3. -according to istituto consuetudinis priscae [previous/ ancient custom],

  4. -priests are [chosen/ selected/ elected]

  5. -per singulas annorum vices [annually/ in alternate years]

  6. -by you [the “Umbrians”] and by the aforesaid people of Tuscia. 

  7. These priests present theatrical shows and gladiatorial games apud [in/ near] Volsinii, a city of Tuscia. 

  8. After the Rescript, the priest elected (or chosen by some other means) by the Umbrians would preside over the “Umbrian” part of the festival at Hispellum, presumably using the theatre and the amphitheatre in the sanctuary in which the new Templum Flaviae Gentis was to be built.

This raises a number of questions:

  1. Had some (or all?) of the “most abundant spectacles and of extraordinary rejoicing in the theatre” that Antoninus sponsored been associated with this annual festival ?  [Note: he is not commemorated as a sponsor of gladiatorial games, although these also formed part of the annual festival.]

  2. Was he ever elected (or chosen in some other way) by the Umbrians to preside over one or more of these annual festivals, either at or near Volsinii (before the Rescript) or at Hispellum (thereafter) ?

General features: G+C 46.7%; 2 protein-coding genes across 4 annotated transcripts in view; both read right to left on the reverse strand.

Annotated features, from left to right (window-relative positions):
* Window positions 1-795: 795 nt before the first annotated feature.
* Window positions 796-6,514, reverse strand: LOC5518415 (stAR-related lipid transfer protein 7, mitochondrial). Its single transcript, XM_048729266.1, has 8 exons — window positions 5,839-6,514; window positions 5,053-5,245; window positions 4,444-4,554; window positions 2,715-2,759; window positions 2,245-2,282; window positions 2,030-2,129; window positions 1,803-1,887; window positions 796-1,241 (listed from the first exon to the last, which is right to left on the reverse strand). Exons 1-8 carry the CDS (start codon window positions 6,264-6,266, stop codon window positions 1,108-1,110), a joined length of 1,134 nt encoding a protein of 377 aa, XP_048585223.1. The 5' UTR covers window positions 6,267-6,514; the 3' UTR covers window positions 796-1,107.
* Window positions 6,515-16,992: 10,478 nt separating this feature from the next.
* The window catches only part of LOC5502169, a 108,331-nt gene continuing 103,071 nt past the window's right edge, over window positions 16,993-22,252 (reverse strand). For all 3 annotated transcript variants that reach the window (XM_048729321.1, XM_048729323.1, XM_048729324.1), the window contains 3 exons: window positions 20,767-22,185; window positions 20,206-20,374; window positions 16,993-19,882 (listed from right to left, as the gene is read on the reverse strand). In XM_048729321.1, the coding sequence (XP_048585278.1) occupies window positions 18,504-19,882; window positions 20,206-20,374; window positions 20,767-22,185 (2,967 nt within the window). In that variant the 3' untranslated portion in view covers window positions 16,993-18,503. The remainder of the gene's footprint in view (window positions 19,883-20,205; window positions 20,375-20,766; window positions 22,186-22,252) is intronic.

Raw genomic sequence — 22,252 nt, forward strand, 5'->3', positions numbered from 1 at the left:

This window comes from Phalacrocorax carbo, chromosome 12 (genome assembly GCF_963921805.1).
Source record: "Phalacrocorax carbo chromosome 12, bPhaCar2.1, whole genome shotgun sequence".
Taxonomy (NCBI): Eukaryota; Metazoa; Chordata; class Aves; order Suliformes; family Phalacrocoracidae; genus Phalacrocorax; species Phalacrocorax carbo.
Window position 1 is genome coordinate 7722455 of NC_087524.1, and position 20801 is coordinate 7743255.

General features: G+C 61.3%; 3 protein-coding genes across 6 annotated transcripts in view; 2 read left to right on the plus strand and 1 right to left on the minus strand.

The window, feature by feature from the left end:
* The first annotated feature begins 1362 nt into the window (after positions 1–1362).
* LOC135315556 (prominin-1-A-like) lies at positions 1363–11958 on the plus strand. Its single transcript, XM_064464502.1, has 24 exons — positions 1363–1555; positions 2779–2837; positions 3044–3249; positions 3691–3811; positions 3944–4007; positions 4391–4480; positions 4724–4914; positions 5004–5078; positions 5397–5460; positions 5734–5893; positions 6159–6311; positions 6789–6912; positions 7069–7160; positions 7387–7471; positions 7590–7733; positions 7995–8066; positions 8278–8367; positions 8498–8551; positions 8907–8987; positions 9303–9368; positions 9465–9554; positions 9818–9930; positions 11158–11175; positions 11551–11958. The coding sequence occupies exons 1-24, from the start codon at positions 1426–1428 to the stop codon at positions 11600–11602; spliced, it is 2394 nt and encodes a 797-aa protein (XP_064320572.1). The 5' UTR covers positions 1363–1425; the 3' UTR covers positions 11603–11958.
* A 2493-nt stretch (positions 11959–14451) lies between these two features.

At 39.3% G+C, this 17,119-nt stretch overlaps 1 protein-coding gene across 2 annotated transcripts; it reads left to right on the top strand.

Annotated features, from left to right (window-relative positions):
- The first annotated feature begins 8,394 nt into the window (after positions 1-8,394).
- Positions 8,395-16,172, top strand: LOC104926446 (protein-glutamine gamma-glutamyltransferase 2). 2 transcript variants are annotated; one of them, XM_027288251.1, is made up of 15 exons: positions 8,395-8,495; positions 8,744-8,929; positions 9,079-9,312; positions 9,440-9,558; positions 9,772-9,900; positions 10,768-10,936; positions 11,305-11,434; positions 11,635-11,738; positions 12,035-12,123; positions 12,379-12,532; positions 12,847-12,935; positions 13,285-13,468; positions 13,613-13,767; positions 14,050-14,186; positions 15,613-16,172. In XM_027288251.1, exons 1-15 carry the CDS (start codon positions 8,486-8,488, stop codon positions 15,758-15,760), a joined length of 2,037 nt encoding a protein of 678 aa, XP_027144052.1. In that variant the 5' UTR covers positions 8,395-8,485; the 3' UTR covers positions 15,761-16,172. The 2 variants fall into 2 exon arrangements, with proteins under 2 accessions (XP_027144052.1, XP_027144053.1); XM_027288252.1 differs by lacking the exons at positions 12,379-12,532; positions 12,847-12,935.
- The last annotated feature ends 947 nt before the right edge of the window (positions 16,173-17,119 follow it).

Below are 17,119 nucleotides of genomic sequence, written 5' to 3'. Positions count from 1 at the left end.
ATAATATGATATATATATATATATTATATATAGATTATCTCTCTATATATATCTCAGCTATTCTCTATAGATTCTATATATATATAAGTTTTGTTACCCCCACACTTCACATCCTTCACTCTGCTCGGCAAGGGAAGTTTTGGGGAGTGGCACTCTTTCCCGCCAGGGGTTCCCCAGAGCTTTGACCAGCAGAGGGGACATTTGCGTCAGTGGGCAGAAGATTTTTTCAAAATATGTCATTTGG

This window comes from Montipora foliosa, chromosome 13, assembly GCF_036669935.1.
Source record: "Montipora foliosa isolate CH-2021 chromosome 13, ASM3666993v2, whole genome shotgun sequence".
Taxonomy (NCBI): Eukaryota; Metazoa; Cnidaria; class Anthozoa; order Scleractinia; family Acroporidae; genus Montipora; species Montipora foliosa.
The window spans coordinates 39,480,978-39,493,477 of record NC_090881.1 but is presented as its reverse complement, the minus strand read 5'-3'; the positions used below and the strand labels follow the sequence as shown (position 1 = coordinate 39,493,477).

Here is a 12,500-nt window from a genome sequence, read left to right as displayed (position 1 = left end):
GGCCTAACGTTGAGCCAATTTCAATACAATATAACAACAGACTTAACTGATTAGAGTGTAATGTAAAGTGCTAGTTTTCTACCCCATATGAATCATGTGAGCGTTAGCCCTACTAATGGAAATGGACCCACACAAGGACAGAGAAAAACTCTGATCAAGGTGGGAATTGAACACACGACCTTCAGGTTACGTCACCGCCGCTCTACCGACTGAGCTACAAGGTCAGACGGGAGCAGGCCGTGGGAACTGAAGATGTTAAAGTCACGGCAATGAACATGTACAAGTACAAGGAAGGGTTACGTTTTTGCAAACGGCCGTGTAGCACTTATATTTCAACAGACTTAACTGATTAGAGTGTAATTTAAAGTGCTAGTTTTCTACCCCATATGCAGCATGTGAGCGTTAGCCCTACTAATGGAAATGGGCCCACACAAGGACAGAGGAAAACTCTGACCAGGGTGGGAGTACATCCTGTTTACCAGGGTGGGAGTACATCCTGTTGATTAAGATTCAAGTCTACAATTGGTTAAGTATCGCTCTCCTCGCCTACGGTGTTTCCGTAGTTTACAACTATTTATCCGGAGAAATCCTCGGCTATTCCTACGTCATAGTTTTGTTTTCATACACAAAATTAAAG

3. If so, did he do so:

  4. as coronatus;

  5. as pontifex gentis Flaviae; or

  6. in another priestly capacity ?

The correct answer to these questions is key to a detailed understanding of the provisions of the Rescript.  Thus, these three possibilities are discussed, in turn, below.


At the peak of his career, Antoninus became “coronato Tusc(iae) et Umb(riae)” (crowned priest of the province of Tuscia et Umbria).  The paragraphs below describe how this priesthood came about and what it involved.

Province of Tuscia et Umbria

Until the reforms of the Emperor Diocletian, the cities of Italy enjoyed a large measure of autonomy under the direct auspices of the imperial authorities in Rome.   However, this situation became increasingly unsustainable as the administrative centre of the Empire moved away from Rome.  According to Timothy Barnes (referenced below), Diocletian’s administrative reforms were undertaken “at a single stroke” in 293 AD, the time of the creation of the Tetrarchy. 

The redefined Roman provinces were placed under provincial governors who were now ranked in a consistent hierarchy:

  1. The Proconsuls of Africa Proconsularis and Asia, together with the Urban Prefect of Rome, reported directly to the imperial authorities.

  2. The other provinces were grouped into (originally twelve) dioceses, and their respective provincial governors (entitled Correctores or Consulares in other important provinces and Praesides elsewhere) reported to Rome via a diocesan “Vicarius”.

These “other provinces” now included 16 that were created in Italy, which were grouped in the new diocese of Italia.  Among them was the Province of Tuscia et Umbria, which absorbed the cities of what had been:

  1. the Augustan region of Etruria; and

  2. the part of Augustan region of Umbria that lay to the west of the Apennines. 

The epigraphic record includes a series of governors of this province in the period from ca. 310 AD until at least 366 AD (when the title changed from Correctore or Consulare).  

Provincial Imperial Cult